Whale Watching: In the Footsteps of the Gentle Giants

Whale Watching: In the Footsteps of the Gentle Giants

Whale Watching Code of Conduct • Tips • Experiences

from AGE ™ Travel Magazine
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We stare intently at the surface of the water. A gathering of excited seabirds has revealed the secret: Here's a whale. The minutes pass ... the ship stays where it is and our guide reminds us to be patient ... we eagerly search the surface of the water. In the distance, a blow divides the waves and a tail fin sits enthroned on the spray for a brief moment before disappearing ... Silence. Suddenly a loud snort pulls us out of the tension. Water hisses and the massive body emerges from the water right next to the boat. A breathtaking moment.


Whale watching with respect

Are you one of the lucky ones who has already seen these fascinating marine mammals? Or are you still dreaming of your first personal encounter with a whale? Whale watching is a dream for many people. Others are strictly against it. Is whale watching ok? AGE™ believes that whale watching is whale conservation. Provided the observers show respect and do not harass the animals. Especially in a country like Iceland, where whaling is still legally permitted, it is important to promote sustainable eco-tourism and thus the protection of whales. The opportunity to earn money with whale watching is and was in some countries a banal but important reason to change from a whaler to a whale protector. With a change of course, the perspective changes and ultimately the attitude. A good path for humans and whales. The next step is to ensure that whale tours do not disturb the natural behavior of the whales. We are jointly responsible for this.

In the spirit of the whales, you should always pay attention to nature-conscious providers. Distance rules are mandatory so that the animals are not stressed and there is no risk of injury. A whale tour must not end in a drive hunt. The larger the boat, the greater the distance to the whales should be. In addition, a clear restriction on the number of boats is to be welcomed. As long as whale watching is done with due respect, it promotes an understanding of these wonderful creatures. During the tour, something is often told about the biology of the whales and the urgent need to protect the oceans is pointed out. Whale observations are used for enlightenment. True to the motto: People only protect what they know and love. Anyone who has good photos of humpback whale fins can even help science. With a little research in advance and appropriate behavior on board, you can enjoy your personal encounter with the gentle giants without a guilty conscience.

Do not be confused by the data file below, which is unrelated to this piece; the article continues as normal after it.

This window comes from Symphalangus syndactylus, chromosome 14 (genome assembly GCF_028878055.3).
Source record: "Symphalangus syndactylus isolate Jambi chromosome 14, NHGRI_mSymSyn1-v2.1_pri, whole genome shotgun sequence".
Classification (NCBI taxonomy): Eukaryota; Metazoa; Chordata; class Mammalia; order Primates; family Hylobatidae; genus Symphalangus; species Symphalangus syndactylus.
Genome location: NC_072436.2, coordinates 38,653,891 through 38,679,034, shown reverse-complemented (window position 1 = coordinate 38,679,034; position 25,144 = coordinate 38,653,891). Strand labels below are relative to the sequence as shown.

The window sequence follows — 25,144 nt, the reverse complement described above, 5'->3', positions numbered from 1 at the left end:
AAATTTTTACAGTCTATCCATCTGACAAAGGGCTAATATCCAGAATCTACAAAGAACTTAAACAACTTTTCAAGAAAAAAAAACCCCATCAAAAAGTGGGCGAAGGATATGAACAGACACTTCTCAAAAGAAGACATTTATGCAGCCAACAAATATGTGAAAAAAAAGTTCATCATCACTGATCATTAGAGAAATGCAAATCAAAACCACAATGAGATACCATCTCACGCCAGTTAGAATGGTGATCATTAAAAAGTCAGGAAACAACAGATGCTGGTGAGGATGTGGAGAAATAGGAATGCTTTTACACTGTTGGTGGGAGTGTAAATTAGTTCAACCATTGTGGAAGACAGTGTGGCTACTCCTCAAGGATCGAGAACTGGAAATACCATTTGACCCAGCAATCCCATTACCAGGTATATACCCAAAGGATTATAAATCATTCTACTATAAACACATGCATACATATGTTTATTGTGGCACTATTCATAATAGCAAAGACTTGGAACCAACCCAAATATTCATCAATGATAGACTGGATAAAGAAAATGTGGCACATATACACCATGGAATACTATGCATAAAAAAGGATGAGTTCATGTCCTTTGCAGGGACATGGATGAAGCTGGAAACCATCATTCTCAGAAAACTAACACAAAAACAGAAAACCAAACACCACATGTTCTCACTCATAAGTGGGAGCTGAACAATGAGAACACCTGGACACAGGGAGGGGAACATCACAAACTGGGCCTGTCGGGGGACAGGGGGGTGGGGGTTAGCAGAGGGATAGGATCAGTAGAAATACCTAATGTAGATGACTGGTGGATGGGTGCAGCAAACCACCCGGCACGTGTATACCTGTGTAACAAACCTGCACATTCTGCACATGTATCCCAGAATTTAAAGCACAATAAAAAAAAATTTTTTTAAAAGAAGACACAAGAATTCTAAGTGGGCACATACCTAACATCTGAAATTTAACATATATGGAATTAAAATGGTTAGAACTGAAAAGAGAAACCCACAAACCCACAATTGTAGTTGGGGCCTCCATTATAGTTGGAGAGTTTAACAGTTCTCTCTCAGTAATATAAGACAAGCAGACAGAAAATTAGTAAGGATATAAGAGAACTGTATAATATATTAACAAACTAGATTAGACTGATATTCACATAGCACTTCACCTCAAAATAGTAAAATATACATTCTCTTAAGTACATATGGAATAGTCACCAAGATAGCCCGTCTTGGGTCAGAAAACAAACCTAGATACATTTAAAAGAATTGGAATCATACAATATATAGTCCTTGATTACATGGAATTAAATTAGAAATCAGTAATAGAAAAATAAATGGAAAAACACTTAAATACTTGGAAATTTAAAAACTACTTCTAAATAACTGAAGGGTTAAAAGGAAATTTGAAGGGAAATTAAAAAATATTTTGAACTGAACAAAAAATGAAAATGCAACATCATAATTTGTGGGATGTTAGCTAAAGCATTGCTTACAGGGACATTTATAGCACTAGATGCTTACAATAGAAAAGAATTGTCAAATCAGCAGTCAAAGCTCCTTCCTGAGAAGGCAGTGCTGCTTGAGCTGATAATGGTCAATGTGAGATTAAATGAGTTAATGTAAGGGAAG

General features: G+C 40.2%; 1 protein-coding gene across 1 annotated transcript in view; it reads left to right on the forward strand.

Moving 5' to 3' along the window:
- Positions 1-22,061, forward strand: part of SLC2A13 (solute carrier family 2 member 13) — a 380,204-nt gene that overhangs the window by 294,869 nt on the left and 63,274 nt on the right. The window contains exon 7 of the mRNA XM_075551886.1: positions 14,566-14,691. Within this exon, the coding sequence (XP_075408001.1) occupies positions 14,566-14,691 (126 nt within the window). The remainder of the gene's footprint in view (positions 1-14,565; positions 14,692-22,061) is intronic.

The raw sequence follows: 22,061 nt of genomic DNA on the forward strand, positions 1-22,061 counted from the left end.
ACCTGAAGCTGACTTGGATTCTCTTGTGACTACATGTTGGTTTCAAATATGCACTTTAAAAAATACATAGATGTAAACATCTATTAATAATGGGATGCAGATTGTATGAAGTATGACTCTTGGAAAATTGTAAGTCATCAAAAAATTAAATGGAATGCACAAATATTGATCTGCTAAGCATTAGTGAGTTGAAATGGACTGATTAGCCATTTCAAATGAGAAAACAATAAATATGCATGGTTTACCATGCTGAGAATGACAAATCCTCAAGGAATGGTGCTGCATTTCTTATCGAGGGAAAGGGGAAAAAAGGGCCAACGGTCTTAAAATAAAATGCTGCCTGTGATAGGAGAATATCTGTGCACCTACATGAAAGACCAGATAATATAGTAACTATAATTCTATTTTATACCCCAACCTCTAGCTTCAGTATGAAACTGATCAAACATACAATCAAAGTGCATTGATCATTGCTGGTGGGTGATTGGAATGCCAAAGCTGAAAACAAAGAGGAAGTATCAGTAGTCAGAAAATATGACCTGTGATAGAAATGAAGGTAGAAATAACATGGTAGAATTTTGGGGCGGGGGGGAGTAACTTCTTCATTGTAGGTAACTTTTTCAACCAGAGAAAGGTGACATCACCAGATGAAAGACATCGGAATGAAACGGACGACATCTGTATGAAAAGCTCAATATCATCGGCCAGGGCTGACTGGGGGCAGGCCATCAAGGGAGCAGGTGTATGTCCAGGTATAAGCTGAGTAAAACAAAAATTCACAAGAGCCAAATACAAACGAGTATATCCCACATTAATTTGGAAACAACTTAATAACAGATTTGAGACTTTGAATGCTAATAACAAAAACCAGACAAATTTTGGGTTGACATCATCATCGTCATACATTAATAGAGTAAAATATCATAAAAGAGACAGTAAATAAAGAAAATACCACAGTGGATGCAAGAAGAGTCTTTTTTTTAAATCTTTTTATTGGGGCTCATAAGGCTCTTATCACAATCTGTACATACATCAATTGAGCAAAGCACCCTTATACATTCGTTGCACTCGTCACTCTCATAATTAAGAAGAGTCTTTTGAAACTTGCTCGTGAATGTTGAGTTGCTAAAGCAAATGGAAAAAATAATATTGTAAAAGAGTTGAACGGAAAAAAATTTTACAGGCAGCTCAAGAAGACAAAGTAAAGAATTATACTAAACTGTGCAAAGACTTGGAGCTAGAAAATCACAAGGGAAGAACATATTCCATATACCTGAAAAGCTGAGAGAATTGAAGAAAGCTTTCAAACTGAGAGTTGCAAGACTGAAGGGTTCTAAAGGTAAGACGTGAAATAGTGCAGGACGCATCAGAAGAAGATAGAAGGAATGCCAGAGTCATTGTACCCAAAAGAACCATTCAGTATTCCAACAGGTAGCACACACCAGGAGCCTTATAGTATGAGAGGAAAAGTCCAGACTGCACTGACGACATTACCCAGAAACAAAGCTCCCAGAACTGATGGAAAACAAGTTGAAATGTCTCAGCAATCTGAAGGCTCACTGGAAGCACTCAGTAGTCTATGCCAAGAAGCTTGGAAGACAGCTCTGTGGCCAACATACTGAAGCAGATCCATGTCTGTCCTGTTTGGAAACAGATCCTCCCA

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Breathless moments & deep encounters

Whale watching is childish enthusiasm, growing excitement and an unfathomable exhilaration. Every fin and every back is exuberantly celebrated with Ah and Oh calls.

Is it the size of the whales that fascinates us so much? Huge creatures that make us feel like we're not as important as we think we are? Is it the gentleness of the whales that makes them so fascinating? The weightless elegance of their massive bodies? Or are they the mysteries of the deep seas that suddenly become a little bit tangible for us? A glimpse into a strange, wonderful world? An encounter with whales is unique and makes a very special chord vibrate in us.

Every whale sighting is a gift. Of course there are still very special favorite moments: The sharp, loud snort of a humpback whale, which appears right next to the boat. A whole pod of fin whales in one go. Or just the wonderful contrast of dark distant tail fins dancing in front of a white snowy shore. The innocent, pure moment when an orca calf and its mother gracefully glide by. Dive in and out in a steady, even rhythm. Humpback whales darting out of the water, heaving their mighty bodies out of the waves and disappearing back into the sea with a loud splash.

You will never forget the day you first saw the huge back of a blue whale. His blowhole is so big that every truck tire looks small in comparison. The breathless moment when the giant of the seas actually lifts its huge tail fin in farewell. There are a lot of special moments when whale watching. And yet they remain pure luck.

Happiness is the incredible feeling of being showered by the blow of a whale as it passes right next to the small RIB boat. The wet, dripping lens of the camera, which suddenly becomes a minor matter. After all, who can claim to have felt the breath of a whale? Happiness is when fountains of water shoot up all around you. Far but numerous. Where should you turn? Whales - whispers an awestruck echo in your head. All over. And sometimes luck is just a matter of luck: A group of pilot whales on the high seas. A pod of dolphins accompanying the boat. Leaping whales in the distance, on a normal walk on the beach. Special experiences await everywhere.